Arch of Septimius Severus - a triumphal arch in Rome
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Arch of Septimius Severus

Septimius Severus was a Roman emperor about 200 AD who decided to put up a stone triumphal arch in the Roman forum in order to remind people about his military victories over the Parthians east of Rome. In this picture, you can see the Roman Senate House in the background on the left.

This is the arch from the other side. You can see that this arch, built more than a hundred years after the Arch of Titus, has a very different artistic style. Instead of big relief carvings on the inside of the arch, this one has several small relief carvings on the front and back.

Learn by doing: draw a triumphal arch illustrating the achievements of another historical figure.
More about the arch of Septimius Severus

Bibliography and further reading about the Arch of Septimius Severus:

The Colosseum & the Roman Forum, by Martyn Whittock (2002). Easy reading.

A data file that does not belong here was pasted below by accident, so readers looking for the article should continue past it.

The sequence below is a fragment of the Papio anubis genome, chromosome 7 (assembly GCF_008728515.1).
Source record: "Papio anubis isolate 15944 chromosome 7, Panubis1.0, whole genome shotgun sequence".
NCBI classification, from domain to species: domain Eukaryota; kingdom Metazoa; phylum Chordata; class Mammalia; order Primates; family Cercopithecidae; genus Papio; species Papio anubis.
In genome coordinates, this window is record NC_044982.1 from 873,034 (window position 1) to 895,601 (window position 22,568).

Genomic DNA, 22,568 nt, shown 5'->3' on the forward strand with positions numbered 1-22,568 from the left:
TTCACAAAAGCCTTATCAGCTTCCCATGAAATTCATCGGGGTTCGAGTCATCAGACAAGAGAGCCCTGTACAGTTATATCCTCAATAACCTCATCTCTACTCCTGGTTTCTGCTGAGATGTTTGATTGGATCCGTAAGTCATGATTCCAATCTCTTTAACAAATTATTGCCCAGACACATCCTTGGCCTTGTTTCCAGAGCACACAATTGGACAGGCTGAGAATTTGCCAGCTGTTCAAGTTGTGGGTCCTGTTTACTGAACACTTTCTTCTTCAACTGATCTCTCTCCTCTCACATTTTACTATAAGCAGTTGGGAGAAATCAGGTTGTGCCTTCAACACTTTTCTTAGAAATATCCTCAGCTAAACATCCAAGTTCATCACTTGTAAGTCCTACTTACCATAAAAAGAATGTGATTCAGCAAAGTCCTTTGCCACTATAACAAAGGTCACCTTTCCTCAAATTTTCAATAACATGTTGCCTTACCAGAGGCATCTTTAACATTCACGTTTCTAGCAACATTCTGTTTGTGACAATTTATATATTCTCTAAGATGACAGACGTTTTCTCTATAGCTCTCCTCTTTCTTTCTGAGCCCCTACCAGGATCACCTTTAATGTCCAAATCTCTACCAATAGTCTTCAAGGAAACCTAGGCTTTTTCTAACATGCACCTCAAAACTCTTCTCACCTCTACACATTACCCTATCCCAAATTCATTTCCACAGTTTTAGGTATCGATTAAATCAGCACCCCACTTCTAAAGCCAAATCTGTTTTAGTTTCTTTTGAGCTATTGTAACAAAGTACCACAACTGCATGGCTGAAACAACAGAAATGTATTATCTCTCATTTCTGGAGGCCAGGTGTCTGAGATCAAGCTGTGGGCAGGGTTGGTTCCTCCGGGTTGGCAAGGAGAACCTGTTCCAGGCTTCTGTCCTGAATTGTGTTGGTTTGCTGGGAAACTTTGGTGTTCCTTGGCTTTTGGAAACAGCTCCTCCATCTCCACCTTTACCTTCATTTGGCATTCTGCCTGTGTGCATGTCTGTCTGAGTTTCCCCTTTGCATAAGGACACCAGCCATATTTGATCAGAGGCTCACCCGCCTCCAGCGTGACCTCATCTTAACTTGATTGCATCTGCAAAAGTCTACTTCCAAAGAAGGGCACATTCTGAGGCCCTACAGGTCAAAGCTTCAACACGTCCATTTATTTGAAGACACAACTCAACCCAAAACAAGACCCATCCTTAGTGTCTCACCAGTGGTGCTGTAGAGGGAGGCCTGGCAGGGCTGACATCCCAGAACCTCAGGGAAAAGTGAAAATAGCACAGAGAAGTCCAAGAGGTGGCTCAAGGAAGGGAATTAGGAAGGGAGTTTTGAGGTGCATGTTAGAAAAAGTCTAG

The Roman Forum, by Michael Grant (1970). Out of date, but Michael Grant is an entertaining writer with a simple style which teenagers may appreciate.

Ancient Roman Art, by Susie Hodge (1998). Easy reading.

Roman Art: Romulus to Constantine, by Nancy and Andrew Ramage (4th Edition 2004). The standard textbook.

The Arch of Septimius Severus in the Roman Forum, by R. Brilliant (1987). Unfortunately out of print, but libraries should still be able to get it.

Arch of Titus
Arch of Constantine
More about Roman Art
Ancient Rome
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Karen Carr is Associate Professor Emerita, Department of History, Portland State University. She holds a doctorate in Classical Art and Archaeology from the University of Michigan. Follow her on Instagram, Pinterest, or Twitter, or buy her book, Vandals to Visigoths.
Karen Carr is Associate Professor Emerita, Department of History, Portland State University. She holds a doctorate in Classical Art and Archaeology from the University of Michigan. Follow her on Instagram or Twitter, or buy her book, Vandals to Visigoths.
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